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Henry James and the Queerness of Style

Henry James and the Queerness of Style

Kevin Ohi
Copyright Date: 2011
Edition: NED - New edition
Pages: 240
https://www.jstor.org/stable/10.5749/j.cttttqv6
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  • Book Info
    Henry James and the Queerness of Style
    Book Description:

    Kevin Ohi proposes that to read Henry James—particularly the late texts—is to confront the queer potential of style and the traces it leaves on the literary life. Ohi asserts that James’s queerness is to be found neither in the homoerotic thematics of the texts nor in the suggestions of same-sex desire in the author’s biography, but in his style.

    eISBN: 978-0-8166-7665-1
    Subjects: Language & Literature

Table of Contents

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  1. Front Matter
    (pp. [i]-[vi])
  2. Table of Contents
    (pp. [vii]-[viii])
  3. INTRODUCTION: On the Erotics of Literary Style
    (pp. 1-32)

    Henry James and the Queerness of Style seeks to trace such a “nonpreexistent foreign language” in the writings of Henry James and thereby to find in James’s style a queerness that, not circumscribed by whatever sexualities or identities might be represented by the texts, makes for what is most challenging about recent queer accounts of culture: a radical antisociality that seeks to unyoke sexuality from the communities and identities—gay or straight—that would tame it, a disruption that thwarts efforts to determine political goals according to a model of representation, the corrosive effect of queerness, in short, on received...

  4. CHAPTER 1 Writing Queerness: Zeugma and Syllepsis in The Golden Bowl
    (pp. 33-58)

    Henry James’s style is perhaps nowhere more importunate than in his 1905 novelThe Golden Bowl. The novel’s redoubtable linguistic texture—especially the densely metaphorical language of narrator and characters alike—and the formalism of its structure can cause one momentarily to forget its startlingly lurid premise: its plot has a billionaire and his daughter (Adam and Maggie Verver) each marry other people, the better to sustain their own incestuous relationship. Or, from the perspective of the victims, a couple (Prince Amerigo and Charlotte Stant), whose poverty leaves them unable to marry each other, marry instead a billionaire and his...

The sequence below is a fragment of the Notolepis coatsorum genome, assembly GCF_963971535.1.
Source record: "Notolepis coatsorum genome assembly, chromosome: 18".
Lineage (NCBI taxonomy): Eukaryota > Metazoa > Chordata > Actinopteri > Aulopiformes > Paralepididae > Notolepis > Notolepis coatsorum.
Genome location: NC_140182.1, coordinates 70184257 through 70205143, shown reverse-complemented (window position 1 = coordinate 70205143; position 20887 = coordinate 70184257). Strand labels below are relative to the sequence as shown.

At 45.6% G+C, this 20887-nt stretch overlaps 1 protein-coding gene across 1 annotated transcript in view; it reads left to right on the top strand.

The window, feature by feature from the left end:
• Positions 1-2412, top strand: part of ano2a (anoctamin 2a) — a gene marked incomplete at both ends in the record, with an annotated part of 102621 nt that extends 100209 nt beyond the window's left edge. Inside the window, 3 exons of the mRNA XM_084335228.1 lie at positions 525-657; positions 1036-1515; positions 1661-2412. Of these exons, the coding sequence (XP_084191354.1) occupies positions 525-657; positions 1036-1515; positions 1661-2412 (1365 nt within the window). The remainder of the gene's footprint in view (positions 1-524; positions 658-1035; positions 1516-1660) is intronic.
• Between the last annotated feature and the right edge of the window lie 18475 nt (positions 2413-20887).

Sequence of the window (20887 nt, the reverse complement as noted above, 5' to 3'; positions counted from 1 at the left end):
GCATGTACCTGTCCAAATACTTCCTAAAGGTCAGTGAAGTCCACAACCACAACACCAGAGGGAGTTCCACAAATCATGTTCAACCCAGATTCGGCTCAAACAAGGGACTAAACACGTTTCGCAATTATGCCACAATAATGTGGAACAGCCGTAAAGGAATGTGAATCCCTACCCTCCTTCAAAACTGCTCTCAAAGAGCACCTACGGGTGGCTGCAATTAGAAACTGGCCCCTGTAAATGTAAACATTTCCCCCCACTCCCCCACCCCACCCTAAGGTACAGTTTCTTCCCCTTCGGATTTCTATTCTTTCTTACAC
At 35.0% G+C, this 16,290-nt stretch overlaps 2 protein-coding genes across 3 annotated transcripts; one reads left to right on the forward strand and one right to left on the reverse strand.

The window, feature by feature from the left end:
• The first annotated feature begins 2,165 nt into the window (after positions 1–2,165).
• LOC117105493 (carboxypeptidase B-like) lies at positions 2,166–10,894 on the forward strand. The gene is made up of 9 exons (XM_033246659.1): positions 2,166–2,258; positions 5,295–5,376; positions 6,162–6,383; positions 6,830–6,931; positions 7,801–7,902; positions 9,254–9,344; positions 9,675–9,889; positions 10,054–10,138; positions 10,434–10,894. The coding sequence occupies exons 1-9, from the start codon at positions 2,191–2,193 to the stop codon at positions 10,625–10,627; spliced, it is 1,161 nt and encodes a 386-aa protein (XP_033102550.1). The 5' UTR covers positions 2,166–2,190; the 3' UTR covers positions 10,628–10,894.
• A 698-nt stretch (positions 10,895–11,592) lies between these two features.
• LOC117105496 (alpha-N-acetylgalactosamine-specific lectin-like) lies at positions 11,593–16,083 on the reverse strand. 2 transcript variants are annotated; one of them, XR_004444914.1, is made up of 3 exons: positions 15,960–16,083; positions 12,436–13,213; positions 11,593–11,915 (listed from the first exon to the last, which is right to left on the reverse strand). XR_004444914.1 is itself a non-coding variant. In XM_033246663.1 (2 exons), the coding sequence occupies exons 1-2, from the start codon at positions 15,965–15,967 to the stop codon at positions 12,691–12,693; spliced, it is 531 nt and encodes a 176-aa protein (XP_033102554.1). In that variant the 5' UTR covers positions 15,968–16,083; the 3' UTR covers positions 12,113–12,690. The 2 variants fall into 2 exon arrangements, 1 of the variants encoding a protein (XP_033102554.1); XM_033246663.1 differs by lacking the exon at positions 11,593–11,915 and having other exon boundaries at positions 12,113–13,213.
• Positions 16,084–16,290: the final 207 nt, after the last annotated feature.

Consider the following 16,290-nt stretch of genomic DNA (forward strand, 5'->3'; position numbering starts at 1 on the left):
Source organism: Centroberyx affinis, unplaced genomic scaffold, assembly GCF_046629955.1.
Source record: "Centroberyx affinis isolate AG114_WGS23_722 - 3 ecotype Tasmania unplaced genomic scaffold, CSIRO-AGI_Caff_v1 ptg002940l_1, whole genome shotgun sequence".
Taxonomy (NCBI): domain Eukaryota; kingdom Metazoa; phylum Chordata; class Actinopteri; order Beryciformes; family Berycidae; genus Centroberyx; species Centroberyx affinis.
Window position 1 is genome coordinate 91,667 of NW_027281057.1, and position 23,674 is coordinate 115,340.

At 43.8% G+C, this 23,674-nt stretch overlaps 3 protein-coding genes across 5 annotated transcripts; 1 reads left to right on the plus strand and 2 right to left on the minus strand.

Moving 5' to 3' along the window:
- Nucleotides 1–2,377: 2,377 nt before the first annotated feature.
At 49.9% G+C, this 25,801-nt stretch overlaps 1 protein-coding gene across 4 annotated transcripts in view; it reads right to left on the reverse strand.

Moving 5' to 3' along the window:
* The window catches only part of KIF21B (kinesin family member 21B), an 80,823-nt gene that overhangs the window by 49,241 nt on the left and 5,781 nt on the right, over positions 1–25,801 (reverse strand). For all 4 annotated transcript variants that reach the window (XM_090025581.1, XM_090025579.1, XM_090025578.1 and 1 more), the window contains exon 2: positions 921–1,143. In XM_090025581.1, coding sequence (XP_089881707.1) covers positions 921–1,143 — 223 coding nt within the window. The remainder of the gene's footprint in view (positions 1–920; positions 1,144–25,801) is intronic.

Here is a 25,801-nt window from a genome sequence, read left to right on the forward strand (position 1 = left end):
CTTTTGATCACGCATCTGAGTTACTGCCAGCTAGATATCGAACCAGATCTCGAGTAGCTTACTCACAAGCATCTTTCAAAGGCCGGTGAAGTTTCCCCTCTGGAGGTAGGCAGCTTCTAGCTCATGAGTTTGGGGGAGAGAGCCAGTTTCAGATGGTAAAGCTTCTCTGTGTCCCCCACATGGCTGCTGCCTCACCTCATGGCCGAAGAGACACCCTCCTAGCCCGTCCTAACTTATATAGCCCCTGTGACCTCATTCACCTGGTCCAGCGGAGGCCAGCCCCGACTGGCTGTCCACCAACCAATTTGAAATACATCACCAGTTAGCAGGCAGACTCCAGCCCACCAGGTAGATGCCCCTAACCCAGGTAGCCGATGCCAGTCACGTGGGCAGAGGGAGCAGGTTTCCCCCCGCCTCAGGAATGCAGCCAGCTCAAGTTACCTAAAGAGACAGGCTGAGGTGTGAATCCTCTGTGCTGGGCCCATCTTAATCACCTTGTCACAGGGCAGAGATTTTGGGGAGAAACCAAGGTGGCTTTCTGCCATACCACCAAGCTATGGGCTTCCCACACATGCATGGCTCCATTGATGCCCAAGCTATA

5. CHAPTER 2 The Burden of Residuary Comment: Syntactical Idiosyncrasies in The Wings of the Dove
    (pp. 59-108)

    For D. A. Miller’s Jane Austen, or The Secret of Style, free indirect style is of interest in large part because of its power to catalyze effects of shame; the virtuoso shadings of a narration’s proximity to and distance from its characters excite a fantasy of imperturbable remove—a total depersonalization that threatens, from the very start, to collapse into personification and abjection. (Shame emerges as one travels that circuit back toward personification.) Discussing Austen’sEmma,Miller describes the free indirect mode as a dynamic of identification: “For, no less than close reading, the close writing that is free indirect...

  6. CHAPTER 3 Hover, Torment, Waste: Late Writings and the Great War
    (pp. 109-148)

    The last essay that Henry James prepared for publication was an introduction to Rupert Brooke’sLetters from America. This remarkable tribute to a beautiful dead young poet, killed by blood poisoning while serving in the British Army, offers various enticements to biographical reading. It joins a series of James’s essays written during World War I—many of them collected in Pierre Walker’s important collectionHenry James on Culture¹—which tempts one to read them as radically distinct from, if not opposed to, the other late fictional and critical writings. Here, at last, so a reader might think, is the writer...

  7. CHAPTER 4 Lambert Strether’s Belatedness: The Ambassadors and the Queer Afterlife of Style
    (pp. 149-170)

    Critics of James’s work have been less circumspect about the search for “the Man” in “the Poet”—less attentive to the search’s paradoxes and perils—than is the author himself in the late essays. And thus the tale of belatedness and equivocal aesthetic recompense offered byThe Ambassadorshas often served to reinforce a current in James studies that—more or less explicitly and to vastly different effects—understands James’s style in biographical terms: its opacities or seeming evasions point to the way the man himself diffused, postponed, avoided, sublimated, or more or less missed “life.” The novel is particularly...

  8. Acknowledgments
    (pp. 171-174)
  9. Notes
    (pp. 175-212)
  10. Index
    (pp. 213-228)
  11. Back Matter
    (pp. 229-229)